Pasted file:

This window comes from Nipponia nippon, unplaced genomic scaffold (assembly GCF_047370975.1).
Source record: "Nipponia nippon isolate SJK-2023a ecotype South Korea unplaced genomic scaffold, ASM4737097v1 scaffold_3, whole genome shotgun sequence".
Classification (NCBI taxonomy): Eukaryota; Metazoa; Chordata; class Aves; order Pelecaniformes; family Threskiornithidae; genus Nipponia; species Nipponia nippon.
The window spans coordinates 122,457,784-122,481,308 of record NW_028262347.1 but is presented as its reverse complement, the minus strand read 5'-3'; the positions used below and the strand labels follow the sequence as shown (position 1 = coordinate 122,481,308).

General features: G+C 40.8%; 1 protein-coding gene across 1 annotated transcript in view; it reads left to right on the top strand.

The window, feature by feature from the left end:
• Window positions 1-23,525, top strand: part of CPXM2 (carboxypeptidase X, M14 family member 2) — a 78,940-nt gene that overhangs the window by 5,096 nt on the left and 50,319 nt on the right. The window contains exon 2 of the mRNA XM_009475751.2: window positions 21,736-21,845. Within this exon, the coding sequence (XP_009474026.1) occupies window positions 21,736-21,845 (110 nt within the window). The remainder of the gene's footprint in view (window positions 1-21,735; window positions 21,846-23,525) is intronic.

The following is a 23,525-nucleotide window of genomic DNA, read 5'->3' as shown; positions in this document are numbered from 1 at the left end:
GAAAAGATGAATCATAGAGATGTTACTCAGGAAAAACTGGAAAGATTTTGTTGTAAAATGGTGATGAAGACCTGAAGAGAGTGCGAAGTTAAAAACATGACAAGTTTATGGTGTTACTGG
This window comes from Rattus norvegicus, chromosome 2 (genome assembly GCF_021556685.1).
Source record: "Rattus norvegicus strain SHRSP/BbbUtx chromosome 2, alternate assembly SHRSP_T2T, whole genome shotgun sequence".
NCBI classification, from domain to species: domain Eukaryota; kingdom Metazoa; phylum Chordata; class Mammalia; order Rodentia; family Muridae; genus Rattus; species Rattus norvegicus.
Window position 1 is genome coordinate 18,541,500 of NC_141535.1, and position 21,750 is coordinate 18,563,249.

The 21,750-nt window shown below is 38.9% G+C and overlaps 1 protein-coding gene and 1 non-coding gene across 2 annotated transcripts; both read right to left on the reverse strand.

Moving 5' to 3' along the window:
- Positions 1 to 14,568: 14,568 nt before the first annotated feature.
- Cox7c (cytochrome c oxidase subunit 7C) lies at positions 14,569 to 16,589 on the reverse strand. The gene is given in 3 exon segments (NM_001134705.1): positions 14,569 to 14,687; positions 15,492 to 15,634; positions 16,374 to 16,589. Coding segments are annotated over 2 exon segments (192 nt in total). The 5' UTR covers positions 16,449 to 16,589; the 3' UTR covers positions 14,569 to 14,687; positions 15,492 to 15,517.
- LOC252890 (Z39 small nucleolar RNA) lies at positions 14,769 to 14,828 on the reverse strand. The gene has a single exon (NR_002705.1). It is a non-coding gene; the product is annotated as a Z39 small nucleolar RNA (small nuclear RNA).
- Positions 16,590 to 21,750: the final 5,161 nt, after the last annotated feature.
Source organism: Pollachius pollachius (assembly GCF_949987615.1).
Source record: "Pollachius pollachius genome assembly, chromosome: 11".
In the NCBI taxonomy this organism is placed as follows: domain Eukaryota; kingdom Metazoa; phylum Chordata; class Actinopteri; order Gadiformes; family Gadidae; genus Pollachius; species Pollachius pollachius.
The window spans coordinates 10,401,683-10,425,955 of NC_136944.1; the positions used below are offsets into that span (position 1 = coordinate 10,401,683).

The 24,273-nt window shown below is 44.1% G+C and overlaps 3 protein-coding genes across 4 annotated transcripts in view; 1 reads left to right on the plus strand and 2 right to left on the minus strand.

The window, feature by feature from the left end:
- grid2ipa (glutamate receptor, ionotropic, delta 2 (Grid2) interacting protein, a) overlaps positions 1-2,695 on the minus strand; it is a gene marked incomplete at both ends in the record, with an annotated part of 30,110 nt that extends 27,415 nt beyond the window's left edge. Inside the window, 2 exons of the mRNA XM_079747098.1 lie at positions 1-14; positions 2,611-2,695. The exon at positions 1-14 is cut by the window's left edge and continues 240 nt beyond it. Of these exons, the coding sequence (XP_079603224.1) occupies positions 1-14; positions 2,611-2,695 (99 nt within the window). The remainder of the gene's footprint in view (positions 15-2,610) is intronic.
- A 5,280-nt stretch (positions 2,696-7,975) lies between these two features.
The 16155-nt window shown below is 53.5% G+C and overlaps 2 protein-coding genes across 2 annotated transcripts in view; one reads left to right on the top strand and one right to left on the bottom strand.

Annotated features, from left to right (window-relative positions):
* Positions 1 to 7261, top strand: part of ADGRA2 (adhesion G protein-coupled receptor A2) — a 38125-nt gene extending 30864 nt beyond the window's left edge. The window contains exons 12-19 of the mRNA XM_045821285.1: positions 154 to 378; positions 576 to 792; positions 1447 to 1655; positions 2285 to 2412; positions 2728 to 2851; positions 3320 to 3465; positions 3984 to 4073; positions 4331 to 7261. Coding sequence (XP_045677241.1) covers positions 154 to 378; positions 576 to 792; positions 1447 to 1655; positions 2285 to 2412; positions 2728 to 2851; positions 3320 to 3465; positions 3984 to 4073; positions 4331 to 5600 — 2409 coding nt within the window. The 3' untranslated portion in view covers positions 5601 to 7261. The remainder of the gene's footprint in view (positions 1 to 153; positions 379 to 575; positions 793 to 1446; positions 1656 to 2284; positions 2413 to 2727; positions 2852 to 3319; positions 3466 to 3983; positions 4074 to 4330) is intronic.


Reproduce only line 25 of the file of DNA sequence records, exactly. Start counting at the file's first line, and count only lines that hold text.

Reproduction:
The window, feature by feature from the left end: